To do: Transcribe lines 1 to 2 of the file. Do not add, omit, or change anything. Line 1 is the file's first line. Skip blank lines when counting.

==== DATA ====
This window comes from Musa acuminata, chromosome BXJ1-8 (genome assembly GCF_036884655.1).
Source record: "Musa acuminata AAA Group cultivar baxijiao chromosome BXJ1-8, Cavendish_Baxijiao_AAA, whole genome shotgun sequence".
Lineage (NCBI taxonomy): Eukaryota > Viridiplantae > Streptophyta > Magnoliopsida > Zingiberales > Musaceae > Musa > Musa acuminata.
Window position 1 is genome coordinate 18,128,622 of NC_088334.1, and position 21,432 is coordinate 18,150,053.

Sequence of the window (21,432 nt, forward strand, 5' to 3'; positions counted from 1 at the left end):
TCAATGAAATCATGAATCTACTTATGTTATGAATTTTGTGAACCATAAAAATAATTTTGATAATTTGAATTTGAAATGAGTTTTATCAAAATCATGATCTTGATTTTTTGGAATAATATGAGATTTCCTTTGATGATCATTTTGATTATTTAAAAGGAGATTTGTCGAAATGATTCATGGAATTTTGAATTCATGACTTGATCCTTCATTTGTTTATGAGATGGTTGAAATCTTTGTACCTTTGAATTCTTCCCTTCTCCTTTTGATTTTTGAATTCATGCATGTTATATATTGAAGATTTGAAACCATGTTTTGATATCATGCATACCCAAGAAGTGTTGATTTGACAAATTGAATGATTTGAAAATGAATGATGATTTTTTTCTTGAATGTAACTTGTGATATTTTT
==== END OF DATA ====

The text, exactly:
This window comes from Musa acuminata, chromosome BXJ1-8 (genome assembly GCF_036884655.1).
Source record: "Musa acuminata AAA Group cultivar baxijiao chromosome BXJ1-8, Cavendish_Baxijiao_AAA, whole genome shotgun sequence".